Professor Newman looks at depth of field from the standpoint of what happens in front of the lens
This article is the first of a series of three in which I’ll try to develop some common elements of photographic theory considering only that which occurs in front of the lens. The motivation for this is to try to remove much of the technical detail, which often provides dead ends when thinking about the basic photographic principles. In the diagram the lens aperture or entrance pupil is shown to the right, with diameter A. Emerging from it is the angle of view that is being captured, denoted by θ. In reality this will be determined by the sensor frame size and the focal length of the lens, but since that happens ‘behind’ the lens, for this discussion how the angle is affected is irrelevant. For this discussion about depth of field (DoF) we add the blue lines, showing the path of light rays to the extremes of the aperture from an object at O, on which we assume the lens is focused. The blue dashed lines show how the rays from an object in front of the plane of focus (denoted by the fine dotted black line) have the appearance of a disc at the plane of focus. Similarly, the blue dotted lines illustrate that the rays from an object behind the plane of focus form a similar disc.
For the purposes of determining DoF, we need to first decide how large a disc we wish to allow as a ‘point’. Normal DoF theory calls this the ‘circle of confusion’, but its position is at the image plane, not the plane of focus. Following Harold Merklinger’s (of The Ins and Outs of Focus fame) lead, I will call its conjugate at the plane of focus the ‘disc of confusion’. The most this disc is relative to the field of view – that is, how large it will appear in the final image. Typically, the circle of confusion is sized to be about 1/1,500th of the image diagonal, so we might choose the disc of confusion to be a similar proportion of the field of view.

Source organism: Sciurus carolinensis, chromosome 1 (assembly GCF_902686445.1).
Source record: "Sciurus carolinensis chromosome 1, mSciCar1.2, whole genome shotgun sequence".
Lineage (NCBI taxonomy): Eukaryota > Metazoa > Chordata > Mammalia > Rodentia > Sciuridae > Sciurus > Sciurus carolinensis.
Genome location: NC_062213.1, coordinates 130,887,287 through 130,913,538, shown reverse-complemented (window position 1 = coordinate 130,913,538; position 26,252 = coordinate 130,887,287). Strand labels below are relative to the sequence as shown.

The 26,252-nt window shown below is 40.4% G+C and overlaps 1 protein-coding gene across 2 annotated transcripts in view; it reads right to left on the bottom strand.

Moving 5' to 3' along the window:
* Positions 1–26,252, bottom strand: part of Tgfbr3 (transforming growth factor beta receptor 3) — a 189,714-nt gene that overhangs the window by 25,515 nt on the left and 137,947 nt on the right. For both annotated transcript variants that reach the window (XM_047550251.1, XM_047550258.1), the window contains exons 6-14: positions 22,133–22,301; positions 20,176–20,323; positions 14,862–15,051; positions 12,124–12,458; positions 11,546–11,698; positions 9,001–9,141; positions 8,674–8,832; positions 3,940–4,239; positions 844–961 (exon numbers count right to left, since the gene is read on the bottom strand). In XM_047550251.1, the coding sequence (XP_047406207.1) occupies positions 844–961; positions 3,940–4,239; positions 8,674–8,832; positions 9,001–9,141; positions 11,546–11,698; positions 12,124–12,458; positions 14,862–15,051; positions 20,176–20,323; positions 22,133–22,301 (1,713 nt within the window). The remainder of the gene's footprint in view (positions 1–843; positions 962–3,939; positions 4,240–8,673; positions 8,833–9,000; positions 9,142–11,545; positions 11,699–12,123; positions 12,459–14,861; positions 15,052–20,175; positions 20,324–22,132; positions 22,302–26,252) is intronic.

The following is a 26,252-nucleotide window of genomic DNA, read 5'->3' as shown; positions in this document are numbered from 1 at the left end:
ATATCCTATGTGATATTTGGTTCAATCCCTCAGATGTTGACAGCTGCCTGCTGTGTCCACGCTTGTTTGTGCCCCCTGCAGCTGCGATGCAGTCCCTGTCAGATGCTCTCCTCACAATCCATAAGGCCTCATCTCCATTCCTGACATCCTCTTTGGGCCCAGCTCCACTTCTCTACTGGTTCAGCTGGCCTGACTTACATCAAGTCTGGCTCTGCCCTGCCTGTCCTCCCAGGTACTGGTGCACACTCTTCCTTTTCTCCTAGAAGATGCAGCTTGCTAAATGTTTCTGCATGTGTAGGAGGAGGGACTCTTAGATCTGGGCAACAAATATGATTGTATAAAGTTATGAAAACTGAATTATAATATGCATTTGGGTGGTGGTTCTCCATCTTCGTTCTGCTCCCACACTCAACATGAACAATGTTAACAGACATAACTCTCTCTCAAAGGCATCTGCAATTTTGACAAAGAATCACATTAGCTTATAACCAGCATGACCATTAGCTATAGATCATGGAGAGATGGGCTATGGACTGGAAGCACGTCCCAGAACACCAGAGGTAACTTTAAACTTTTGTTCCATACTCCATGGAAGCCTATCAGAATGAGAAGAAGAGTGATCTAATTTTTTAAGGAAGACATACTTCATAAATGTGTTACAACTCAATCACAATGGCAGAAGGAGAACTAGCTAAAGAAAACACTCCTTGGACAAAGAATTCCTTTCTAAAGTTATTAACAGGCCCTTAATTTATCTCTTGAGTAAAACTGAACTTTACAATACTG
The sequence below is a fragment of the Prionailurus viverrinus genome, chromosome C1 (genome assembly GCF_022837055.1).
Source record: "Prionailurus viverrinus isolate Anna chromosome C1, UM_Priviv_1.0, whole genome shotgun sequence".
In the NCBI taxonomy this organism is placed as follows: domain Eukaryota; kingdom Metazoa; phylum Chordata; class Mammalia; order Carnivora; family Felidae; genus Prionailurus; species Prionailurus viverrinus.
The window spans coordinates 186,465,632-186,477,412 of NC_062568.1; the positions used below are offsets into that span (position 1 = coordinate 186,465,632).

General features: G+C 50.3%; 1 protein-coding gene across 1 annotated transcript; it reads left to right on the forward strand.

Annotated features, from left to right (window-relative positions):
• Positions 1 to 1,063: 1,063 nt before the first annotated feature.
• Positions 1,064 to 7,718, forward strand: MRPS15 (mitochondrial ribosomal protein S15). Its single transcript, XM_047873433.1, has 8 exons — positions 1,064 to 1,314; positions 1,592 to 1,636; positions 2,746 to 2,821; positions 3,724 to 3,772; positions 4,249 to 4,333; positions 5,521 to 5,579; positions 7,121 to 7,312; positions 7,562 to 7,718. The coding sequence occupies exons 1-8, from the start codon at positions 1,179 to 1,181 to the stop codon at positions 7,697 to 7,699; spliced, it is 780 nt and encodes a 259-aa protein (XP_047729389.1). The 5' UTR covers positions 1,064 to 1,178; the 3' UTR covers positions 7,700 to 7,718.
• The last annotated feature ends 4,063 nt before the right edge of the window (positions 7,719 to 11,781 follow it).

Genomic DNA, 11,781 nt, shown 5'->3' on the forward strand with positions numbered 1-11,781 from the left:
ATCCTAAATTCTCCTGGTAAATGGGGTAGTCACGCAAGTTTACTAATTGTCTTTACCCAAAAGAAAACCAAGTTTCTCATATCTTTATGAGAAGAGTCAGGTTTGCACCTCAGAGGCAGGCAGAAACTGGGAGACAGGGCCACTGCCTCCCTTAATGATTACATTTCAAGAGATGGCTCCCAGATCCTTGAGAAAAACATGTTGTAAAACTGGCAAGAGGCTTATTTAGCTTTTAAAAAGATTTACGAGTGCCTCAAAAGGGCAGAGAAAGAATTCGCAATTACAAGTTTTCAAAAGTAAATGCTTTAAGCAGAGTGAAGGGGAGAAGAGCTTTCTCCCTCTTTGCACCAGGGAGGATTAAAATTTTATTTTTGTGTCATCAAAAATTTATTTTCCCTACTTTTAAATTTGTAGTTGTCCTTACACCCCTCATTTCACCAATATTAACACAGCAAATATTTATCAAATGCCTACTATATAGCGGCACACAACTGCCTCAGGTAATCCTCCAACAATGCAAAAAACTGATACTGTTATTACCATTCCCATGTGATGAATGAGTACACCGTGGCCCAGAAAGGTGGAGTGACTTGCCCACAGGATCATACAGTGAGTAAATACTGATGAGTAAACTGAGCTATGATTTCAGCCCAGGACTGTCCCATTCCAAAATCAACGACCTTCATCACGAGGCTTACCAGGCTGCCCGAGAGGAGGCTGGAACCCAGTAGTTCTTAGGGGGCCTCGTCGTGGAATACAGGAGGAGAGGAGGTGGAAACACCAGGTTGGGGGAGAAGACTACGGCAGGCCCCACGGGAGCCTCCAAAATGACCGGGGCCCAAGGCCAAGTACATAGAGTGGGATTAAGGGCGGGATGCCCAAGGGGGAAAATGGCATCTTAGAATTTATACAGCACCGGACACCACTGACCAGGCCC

The advantage of this way of going about DoF is that it is no longer necessary to choose a circle of confusion appropriate to sensor size and intended viewing size – instead ,we simply choose, as a proportion of the final image, what we will consider to be sharp enough. Further, it dispels the mistaken view that DoF is to do with what happens behind the lens and makes it completely format independent. All that is necessary is to know the angle of view and the aperture diameter.
For the more technically inclined, we can now derive the DoF equations using this ‘in front of camera’ perspective. Using the usual distant object approximations and the laws of similar triangles, we can derive the following:
For a point of focus at distance D from the aperture and a disc of confusion which is a fraction of the field of view C, then the extent of DoF in front of the plane of focus is D/ (CA/2tanθ +1) while the extent behind is D/ (CA/2tanθ -1). While I’m not expecting people to replace the traditional DoF formula with these, it is interesting that they can be derived with no reference to what occurs behind the aperture, so in this form the DoF is format independent. All that is required is to decide what proportion of the field of view is allowable as a ‘disc of confusion’.
Bob Newman is currently Professor of Computer Science at the University of Wolverhampton. He has been working with the design and development of high-technology equipment for 35 years and two of his products have won innovation awards. Bob is also a camera nut and a keen amateur photographer.